Thursday, March 27, 2014

The Hamilton Cross In Black & White

I occasionally post "Throwback Thursday" photos at a Facebook page and website I manage so I decided to look through some of the photos I took at the Rural Cemetery in the early to mid-1990s. 

At the time, I think I was more interested in just taking cool photos that actually documenting the Cemetery, though I was already percolating the idea of writing a book on the subject.

The photo about is the ornate Hamilton family monument by Marcus T. Reynolds.

Tuesday, March 25, 2014

The Kreuder Lot

Churchill's Guide Through The Albany Rural Cemetery is one of the oldest printed works about the Cemetery.  The subtitle notes that it contains "Illustrations of ALL The Principal Monuments, Tombs, Etc." and, in the 1858 second edition, "all" totals about three dozen.  Some of the engravings show monuments which are still very recognizable like the Douw and Yates vaults or the Anthony Strong lot.  A few are harder to identify now and may no longer exist, having been replaced by a different monument, heavily altered, or torn down to due structural problems.

One recognizable monument depicted is the one shown in the engraving above and identified as belonging to one "G. Kreuder."

This monument still stands, minus the path and fence around it.  It is located on the North Ridge, quite near the Hallenbeek enclosure and the Soldiers Lot.  From a distance, the design on the main face appears to a chalice or monstrance within an ornate border.  Up close, however, it is neither and seems to be a sort of rounded urn.

The names and dates carved on the monument were not cut deeply and are now somewhat difficult to read, but it bears the name of George Kreuder who died on February 5, 1863 at the age of forty-five.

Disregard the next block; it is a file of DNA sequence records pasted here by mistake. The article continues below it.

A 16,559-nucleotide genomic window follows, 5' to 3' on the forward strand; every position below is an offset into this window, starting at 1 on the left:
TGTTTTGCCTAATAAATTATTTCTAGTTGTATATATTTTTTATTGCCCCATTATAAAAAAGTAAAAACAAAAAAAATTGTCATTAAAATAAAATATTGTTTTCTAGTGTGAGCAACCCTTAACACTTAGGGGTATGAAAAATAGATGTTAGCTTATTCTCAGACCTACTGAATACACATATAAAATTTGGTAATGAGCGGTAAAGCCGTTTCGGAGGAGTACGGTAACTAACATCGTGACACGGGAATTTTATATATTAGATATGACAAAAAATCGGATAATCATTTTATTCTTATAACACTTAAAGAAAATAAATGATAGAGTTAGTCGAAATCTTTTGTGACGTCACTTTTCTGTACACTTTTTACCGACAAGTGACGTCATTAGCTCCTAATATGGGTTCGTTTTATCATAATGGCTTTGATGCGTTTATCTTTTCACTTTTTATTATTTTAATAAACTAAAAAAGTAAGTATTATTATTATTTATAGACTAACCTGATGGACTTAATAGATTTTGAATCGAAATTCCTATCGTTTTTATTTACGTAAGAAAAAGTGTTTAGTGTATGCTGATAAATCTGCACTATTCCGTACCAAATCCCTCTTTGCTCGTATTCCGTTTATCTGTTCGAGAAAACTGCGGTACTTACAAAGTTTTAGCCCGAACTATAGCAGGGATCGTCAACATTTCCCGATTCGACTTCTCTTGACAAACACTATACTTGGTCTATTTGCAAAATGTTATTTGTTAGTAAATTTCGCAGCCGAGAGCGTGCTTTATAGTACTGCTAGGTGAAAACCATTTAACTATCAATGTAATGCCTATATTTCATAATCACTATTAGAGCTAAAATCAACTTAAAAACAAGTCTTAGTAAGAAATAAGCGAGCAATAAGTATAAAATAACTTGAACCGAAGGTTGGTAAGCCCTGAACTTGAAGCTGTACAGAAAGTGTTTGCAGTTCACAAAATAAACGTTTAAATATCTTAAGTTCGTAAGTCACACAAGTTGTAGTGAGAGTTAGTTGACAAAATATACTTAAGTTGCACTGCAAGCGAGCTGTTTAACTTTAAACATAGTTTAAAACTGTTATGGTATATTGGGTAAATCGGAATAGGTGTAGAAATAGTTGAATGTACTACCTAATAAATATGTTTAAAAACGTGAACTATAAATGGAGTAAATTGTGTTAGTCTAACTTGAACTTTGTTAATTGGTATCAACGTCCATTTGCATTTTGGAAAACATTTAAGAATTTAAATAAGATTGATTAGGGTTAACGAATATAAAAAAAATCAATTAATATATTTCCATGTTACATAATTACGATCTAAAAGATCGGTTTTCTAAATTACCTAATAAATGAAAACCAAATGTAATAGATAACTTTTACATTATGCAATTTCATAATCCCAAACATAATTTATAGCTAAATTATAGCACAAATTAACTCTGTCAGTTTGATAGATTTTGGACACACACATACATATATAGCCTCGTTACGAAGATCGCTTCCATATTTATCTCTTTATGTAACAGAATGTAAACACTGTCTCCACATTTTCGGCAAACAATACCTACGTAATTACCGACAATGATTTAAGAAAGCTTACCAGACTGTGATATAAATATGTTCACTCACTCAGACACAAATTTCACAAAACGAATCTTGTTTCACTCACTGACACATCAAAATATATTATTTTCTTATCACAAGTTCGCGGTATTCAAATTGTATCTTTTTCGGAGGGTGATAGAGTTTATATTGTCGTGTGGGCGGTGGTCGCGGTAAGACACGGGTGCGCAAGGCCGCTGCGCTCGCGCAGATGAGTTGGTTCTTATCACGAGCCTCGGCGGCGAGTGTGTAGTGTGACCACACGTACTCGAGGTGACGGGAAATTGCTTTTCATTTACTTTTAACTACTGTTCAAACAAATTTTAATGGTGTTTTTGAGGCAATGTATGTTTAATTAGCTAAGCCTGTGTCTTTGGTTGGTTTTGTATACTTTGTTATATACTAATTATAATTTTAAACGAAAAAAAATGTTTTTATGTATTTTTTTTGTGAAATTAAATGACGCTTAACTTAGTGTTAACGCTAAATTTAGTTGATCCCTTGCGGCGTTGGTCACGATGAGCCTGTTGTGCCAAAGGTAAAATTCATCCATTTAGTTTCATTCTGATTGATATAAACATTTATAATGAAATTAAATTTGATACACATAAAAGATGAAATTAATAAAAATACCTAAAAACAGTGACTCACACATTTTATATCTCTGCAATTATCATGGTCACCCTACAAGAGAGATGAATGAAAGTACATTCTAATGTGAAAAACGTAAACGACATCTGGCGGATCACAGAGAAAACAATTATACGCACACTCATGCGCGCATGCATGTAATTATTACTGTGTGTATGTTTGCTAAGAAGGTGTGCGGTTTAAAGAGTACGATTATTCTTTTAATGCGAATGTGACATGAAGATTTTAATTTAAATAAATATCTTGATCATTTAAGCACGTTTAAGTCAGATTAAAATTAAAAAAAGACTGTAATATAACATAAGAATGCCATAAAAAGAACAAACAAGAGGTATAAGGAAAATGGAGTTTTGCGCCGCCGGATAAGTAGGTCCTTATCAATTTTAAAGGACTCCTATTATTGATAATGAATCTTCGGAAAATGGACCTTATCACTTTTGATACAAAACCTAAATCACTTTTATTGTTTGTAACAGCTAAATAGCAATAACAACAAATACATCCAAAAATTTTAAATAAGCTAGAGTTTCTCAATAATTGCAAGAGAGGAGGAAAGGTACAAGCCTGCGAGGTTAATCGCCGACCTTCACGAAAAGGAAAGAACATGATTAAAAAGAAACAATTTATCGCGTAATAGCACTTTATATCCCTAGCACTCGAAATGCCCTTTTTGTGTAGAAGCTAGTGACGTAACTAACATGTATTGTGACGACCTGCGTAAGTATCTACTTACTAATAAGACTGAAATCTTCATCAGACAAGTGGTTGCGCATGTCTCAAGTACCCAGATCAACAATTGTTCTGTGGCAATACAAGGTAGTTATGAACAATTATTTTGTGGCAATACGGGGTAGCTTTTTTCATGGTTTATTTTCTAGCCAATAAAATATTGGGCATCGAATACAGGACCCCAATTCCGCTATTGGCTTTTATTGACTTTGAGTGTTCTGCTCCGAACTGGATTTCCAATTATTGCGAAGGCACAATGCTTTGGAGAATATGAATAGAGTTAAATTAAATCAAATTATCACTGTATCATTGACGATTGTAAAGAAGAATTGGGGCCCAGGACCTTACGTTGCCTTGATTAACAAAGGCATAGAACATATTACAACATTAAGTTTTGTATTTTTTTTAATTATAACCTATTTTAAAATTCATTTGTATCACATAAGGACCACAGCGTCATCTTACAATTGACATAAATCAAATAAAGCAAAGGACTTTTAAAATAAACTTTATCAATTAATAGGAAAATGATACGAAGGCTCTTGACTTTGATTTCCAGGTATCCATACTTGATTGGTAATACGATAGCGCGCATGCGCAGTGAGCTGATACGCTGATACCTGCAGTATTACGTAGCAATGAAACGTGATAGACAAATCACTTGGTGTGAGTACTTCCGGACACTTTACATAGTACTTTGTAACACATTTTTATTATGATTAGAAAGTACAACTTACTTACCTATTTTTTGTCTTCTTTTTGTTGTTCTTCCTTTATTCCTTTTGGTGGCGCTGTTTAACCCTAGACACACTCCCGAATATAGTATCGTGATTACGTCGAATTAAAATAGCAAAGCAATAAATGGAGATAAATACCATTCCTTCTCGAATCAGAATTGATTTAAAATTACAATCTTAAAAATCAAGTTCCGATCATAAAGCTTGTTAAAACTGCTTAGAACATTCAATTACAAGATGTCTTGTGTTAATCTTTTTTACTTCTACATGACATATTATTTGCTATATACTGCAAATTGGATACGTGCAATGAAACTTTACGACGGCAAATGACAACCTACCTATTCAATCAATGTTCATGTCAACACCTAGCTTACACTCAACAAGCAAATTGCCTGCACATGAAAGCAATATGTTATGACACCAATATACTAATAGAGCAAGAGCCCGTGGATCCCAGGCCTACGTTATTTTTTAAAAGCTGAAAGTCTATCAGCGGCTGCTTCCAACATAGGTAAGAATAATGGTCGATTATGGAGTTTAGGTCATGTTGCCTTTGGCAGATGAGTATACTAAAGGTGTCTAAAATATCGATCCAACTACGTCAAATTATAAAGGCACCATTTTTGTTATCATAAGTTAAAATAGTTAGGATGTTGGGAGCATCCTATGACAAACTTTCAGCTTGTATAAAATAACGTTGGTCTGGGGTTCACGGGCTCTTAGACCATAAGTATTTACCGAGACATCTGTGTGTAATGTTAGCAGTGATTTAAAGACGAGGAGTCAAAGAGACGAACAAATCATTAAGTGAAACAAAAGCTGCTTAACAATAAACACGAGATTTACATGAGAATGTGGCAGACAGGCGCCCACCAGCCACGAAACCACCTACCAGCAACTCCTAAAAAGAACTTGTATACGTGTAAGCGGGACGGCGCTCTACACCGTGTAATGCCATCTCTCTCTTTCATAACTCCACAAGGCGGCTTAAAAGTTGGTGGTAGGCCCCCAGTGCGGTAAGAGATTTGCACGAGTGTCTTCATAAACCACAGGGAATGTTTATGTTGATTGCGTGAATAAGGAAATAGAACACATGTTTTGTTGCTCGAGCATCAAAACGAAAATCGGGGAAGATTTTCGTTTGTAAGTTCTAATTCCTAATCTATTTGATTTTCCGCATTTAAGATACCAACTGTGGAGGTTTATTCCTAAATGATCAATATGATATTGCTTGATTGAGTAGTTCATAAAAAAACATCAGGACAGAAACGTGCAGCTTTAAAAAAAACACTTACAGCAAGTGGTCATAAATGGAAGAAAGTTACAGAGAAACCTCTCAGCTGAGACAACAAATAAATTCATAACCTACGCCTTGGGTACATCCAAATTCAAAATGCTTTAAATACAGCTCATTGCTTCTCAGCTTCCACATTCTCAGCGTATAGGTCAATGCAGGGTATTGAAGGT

The monument was originally erected by George for his son, Augustus, who died on August 22, 1852.  He was twenty years old and drowned when a ferry boat capsized in the Hudson River.  The ferry, which carried passengers between the foot of Maiden Lane and the Boston Railroad landing, was said to be overcrowded with some twenty passengers and the intoxicated ferryman insisted it was safe to enough to "take them over, even if it killed him" even though it was reported that the water came within three or four inches of the top of craft.  It was also windy and the river was choppy enough to form small whitecaps that day.  Halfway from the pier, the water began to flow over one side of the boat and some passengers thought to correct the situation by shifting their weight to the opposite side.  Their well-intention actions, however, caused the entire ferry to capsize.  All passengers (including women and children) and the ferryman were thrown into the river.  The ferryman was among the dead, as was young Augustus Kreuder of 15 Montgomery Street whom the newspaper's casualty list noted had come from Germany and lived here fifteen years.

George Kreuder, born around 1818, was born in Albany.  He emigrated to the United States with his wife (Caroline - died of consumption in 1856), his father (John - died 1859 at the age of 71), and two sons (Augustus, and Charles who became a lawyer).  Two other children born in Albany died in infancy in the late 1850s and are also buried here.  George was listed in the census as a hotel keeper.  An 1853 article in the Albany Evening Journal reported that Kreuder, keeper of a hotel for immigrants on Columbia Street, was arrested for the "gross outrage" of "confining" a party of non-paying customers inside his establishment until they had missed their cars.  He was held to bail and given "a good lecture."

Monday, March 24, 2014

Wreath and Rose

Sometimes it's an historic name or other story associated with a headstone that gets my attention.  Sometimes, though, I just want to sit back and appreciate a lovely little detail such as this beautiful marble rose within a wreath. 

Saturday, March 22, 2014

The Albany Rural Cemetery by Alfred B. Street

Grave of Elizabeth Weed, Wife of Alfred Billings Street, ca. 1993

The following sentimental verses were written for the Cemetery's consecration ceremony in 1844.  On that occasion, poet Alfred Billings Street read his composition to the crowd assembled in a small, natural amphitheater overlooking one of the Cemetery's scenic lakes.  The poem was reprinted in the local newspapers in the following days, as well as in two collections of Street's poetry and in Henry P. Phelps' book, The Albany Rural Cemetery - Its Beauties, Its Memories.